Trap configuration and spacing influences parameter estimates in spatial capture-recapture models

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An increasing number of studies employ spatial capture-recapture models to estimate population size, but there has been limited research on how different spatial sampling designs and trap configurations influence parameter estimators. Spatial capture-recapture models provide an advantage over non-spatial models by explicitly accounting for heterogeneous detection probabilities among individuals that arise due to the spatial organization of individuals relative to sampling devices. We simulated black bear (Ursus americanus) populations and spatial capture-recapture data to evaluate the influence of trap configuration and trap spacing on estimates of population size and a spatial scale parameter, sigma, that relates to home range size. We varied detection probability and home range size, and considered three trap configurations common to large-mammal mark-recapture studies: regular spacing, clustered, and a temporal sequence of different cluster configurations (i.e., trap relocation). We explored trap spacing and number of traps per cluster by varying the number of traps. The clustered arrangement performed well when detection rates were low, and provides for easier field implementation than the sequential trap arrangement. However, performance differences between trap configurations diminished as home range size increased. Our simulations suggest it is important to consider trap spacing relative to home range sizes, with traps ideally spaced no more than twice the spatial scale parameter. While spatial capture-recapture models can accommodate different sampling designs and still estimate parameters with accuracy and precision, our simulations demonstrate that aspects of sampling design, namely trap configuration and spacing, must consider study area size, ranges of individual movement, and home range sizes in the study population.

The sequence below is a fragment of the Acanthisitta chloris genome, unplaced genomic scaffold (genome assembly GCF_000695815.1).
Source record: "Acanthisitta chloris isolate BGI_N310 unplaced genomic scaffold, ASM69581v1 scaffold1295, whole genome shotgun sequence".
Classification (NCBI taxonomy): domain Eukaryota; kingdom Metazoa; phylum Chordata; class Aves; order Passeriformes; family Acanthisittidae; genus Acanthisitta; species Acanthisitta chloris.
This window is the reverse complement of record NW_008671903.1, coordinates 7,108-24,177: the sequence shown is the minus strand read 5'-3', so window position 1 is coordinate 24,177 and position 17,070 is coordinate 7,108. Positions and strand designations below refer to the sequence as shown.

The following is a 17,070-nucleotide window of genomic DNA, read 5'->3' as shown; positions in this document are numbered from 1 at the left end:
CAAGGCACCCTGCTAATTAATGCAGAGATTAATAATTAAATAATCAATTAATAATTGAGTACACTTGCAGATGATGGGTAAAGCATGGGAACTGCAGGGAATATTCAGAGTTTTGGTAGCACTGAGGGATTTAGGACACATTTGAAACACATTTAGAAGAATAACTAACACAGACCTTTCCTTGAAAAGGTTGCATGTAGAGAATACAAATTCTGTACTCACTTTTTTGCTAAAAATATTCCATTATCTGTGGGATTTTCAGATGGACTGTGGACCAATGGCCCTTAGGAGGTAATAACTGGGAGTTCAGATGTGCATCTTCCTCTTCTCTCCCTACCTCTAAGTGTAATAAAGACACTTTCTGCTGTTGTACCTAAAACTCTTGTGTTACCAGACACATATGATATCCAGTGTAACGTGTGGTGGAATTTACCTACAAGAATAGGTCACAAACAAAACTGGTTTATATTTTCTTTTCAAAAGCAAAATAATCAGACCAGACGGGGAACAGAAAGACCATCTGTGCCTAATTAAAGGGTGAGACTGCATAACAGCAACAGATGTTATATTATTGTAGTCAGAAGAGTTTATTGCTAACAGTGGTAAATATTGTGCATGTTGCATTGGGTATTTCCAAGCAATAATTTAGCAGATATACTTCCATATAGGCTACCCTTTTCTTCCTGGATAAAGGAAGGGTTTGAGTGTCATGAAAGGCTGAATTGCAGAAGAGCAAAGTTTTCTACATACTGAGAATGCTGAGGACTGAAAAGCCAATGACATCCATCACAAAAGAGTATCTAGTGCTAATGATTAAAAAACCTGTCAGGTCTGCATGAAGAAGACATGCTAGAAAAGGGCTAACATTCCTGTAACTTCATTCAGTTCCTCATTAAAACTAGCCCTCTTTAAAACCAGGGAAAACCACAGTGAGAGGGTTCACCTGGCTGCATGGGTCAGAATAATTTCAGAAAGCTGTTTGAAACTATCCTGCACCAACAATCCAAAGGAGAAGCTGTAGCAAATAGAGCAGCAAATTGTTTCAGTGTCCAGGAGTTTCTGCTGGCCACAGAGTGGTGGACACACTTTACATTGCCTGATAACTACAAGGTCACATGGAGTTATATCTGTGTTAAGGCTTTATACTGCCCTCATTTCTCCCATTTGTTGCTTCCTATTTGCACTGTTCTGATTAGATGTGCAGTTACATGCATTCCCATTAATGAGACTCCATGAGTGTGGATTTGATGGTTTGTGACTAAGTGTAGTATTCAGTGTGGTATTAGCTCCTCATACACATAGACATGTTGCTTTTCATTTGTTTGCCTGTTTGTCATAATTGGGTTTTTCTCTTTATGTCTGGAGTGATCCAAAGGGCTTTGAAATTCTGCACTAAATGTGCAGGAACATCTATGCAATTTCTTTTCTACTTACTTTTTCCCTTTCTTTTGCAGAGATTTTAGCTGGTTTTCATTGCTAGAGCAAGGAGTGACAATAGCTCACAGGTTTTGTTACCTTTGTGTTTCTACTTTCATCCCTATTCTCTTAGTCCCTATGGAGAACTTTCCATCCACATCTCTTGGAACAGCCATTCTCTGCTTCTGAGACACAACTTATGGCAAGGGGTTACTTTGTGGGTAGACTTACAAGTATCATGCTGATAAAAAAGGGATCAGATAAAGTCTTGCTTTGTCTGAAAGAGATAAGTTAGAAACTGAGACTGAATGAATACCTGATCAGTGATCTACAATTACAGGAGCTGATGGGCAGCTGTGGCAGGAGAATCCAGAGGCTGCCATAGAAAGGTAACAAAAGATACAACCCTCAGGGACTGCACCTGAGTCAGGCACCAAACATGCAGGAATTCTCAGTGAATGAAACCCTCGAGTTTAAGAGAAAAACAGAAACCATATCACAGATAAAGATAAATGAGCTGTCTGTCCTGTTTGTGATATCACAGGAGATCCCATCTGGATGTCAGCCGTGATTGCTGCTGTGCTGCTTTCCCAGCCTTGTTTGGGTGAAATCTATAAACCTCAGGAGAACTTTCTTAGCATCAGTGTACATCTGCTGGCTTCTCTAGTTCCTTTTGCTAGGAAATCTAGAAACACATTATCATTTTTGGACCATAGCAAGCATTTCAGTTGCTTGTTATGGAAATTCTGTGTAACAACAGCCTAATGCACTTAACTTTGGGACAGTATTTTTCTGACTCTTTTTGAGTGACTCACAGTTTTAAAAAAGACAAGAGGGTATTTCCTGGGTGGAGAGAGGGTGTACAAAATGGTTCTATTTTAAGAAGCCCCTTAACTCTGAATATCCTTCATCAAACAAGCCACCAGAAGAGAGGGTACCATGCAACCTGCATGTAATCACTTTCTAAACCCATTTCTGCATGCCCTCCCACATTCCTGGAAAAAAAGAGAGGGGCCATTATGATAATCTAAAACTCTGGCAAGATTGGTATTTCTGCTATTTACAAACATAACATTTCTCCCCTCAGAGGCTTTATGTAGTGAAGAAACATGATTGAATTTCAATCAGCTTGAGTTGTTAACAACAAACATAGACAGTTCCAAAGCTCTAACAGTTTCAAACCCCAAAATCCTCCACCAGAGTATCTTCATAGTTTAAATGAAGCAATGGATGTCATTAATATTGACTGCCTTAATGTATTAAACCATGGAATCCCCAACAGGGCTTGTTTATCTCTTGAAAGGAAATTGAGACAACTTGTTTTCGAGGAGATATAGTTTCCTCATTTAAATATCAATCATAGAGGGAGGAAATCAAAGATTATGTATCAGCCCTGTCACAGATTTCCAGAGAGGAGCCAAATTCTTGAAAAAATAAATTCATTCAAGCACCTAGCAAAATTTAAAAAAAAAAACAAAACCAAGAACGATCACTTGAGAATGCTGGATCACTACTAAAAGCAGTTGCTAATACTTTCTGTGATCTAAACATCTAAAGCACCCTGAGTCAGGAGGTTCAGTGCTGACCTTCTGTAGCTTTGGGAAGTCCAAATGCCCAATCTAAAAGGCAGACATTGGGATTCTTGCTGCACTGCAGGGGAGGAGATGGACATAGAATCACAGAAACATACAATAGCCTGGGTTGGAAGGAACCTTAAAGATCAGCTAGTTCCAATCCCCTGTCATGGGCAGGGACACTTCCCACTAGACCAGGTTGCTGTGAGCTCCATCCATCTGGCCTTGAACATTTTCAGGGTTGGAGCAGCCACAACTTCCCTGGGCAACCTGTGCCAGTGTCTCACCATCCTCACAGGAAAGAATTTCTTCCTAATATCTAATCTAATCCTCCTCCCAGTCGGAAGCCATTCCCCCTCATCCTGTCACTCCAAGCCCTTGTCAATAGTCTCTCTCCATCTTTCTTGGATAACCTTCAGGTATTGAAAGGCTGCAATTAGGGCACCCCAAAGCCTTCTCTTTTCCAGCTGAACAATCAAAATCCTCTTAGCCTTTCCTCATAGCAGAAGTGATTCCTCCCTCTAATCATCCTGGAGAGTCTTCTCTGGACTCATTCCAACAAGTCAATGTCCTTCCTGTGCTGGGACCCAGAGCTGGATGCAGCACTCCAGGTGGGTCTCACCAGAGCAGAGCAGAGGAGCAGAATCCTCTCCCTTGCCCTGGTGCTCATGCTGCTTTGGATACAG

Publication type Article
Publication Subtype Journal Article
Title Trap configuration and spacing influences parameter estimates in spatial capture-recapture models
Series title PLoS ONE
DOI 10.1371/journal.pone.0088025
Volume 9
Issue 2
Year Published 2014
Language English
Publisher PLoS
Contributing office(s) Coop Res Unit Leetown
Description e88025; 9 p.
Online Only (Y/N) N
Additional Online Files (Y/N) N
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